Y chromosome infertility is a condition that affects sperm production with no sperm cells (azoospermia) or a smaller than usual number of sperm cells (oligospermia), or sperm cells that are abnormally shaped or that do not move properly making it difficult or impossible for affected men to father children.Some men with Y chromosome infertility who have mild to moderate oligospermia may father a child naturally or with the help of Assisted Reproductive Technologies.

 

Most men with Y chromosome infertility have some sperm cells in the testes that can be extracted for IntraCytoplasmic Sperm Injection ICSI. In severe form of Y chromosome infertility the testicles do not have mature sperm cells and  is called Sertoli cell-only syndrome.

 

Men with Y chromosome infertility may have unusually small testes or undescended testes (cryptorchidism) otherwise they do not have other signs or symptoms.

 

Y chromosome infertility accounts for between 5 - 10 percent of cases of azoospermia or severe oligospermia and occurs in about 1 in 2,500 males of all ethnic groups.

 

Y chromosome infertility is caused by genetic changes in the Y chromosome. People normally have 46 chromosomes in each cell. Two of the 46 chromosomes are sex chromosomes, called X and Y. Females have two X chromosomes (46,XX), and males have one X chromosome and one Y chromosome (46,XY). Because only males have the Y chromosome, the genes on this chromosome tend to be involved in male sex determination and development.

 

Y chromosome infertility is usually caused by deletions of genetic material in regions of the Y chromosome called azoospermia factor (AZF) A, B, or C. Genes in these regions are believed to provide instructions for making proteins involved in sperm cell development, although the specific functions of these proteins are not well understood. Deletions in the AZF regions may affect several genes. The missing genetic material likely prevents production of a number of proteins needed for normal sperm cell development, resulting in Y chromosome infertility.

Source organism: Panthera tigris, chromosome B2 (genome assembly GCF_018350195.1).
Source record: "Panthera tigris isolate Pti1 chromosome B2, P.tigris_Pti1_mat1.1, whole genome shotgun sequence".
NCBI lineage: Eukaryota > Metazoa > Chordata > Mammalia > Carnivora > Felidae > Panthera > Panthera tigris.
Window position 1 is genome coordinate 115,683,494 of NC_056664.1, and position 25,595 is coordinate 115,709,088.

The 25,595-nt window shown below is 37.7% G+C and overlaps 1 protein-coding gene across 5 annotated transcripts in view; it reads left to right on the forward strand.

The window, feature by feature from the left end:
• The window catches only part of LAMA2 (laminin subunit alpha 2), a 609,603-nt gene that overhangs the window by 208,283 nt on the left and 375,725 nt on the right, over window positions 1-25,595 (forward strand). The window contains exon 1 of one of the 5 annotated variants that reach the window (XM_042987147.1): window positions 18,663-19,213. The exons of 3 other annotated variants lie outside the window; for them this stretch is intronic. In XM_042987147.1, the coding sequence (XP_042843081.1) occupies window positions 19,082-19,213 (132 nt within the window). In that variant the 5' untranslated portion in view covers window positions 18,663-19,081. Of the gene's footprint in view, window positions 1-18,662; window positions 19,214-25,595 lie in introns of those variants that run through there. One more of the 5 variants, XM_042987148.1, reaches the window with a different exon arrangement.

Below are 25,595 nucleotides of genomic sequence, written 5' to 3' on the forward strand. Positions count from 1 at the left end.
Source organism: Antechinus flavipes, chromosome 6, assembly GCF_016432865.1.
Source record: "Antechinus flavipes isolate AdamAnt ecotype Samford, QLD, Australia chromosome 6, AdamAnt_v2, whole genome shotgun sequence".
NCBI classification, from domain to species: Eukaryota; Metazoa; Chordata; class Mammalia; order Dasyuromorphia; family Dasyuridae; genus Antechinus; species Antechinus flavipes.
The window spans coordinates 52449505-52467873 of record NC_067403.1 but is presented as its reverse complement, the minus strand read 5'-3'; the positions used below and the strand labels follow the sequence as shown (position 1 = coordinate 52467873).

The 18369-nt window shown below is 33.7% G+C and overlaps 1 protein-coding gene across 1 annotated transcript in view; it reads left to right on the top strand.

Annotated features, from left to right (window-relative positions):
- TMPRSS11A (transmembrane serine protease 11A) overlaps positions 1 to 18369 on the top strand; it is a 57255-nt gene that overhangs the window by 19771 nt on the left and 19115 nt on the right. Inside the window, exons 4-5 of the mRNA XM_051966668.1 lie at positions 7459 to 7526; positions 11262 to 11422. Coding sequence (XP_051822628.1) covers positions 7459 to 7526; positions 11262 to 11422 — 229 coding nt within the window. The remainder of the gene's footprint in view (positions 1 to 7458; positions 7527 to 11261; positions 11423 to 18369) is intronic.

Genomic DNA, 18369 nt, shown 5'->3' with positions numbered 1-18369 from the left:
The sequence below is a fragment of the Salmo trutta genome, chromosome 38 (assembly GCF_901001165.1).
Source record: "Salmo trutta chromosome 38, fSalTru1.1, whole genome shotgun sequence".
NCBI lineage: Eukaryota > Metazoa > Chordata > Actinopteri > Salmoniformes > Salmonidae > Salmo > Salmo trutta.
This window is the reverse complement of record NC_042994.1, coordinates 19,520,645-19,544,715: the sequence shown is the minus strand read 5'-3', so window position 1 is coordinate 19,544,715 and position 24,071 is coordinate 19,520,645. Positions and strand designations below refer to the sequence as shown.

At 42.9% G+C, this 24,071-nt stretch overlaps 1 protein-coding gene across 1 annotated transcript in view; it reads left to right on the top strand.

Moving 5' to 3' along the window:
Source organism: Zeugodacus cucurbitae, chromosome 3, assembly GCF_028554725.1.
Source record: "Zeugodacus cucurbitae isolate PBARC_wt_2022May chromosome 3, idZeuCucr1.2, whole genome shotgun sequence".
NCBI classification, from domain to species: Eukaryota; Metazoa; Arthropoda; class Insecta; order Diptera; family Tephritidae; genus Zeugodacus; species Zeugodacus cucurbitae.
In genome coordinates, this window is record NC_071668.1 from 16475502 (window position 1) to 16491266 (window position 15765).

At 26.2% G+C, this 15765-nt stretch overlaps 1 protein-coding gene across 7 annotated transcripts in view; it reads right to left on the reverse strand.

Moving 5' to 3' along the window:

In rare cases, changes to a single gene called USP9Y, which is located in the AZFA region of the Y chromosome, can cause Y chromosome infertility. The USP9Y gene provides instructions for making a protein called ubiquitin-specific protease 9. A small number of individuals with Y chromosome infertility have deletions of all or part of the USP9Y gene, while other genes in the AZF regions are unaffected. Deletions in the USP9Y gene prevent the production of ubiquitin-specific protease 9 or result in the production of an abnormally short, nonfunctional protein. The absence of functional ubiquitin-specific protease 9 impairs the production of sperm cells, resulting in Y chromosome infertility.

 

Because Y chromosome infertility impedes the ability to father children, this condition is usually caused by new deletions on the Y chromosome and occurs in men with no history of the disorder in their family. When men with Y chromosome infertility do father children, either naturally or with the aid of assisted reproductive technologies, they pass on the genetic changes on the Y chromosome to all their sons. As a result, the sons will also have Y chromosome infertility. This form of inheritance is called Y-linked. Daughters, who do not inherit the Y chromosome, are not affected.

 

 

 

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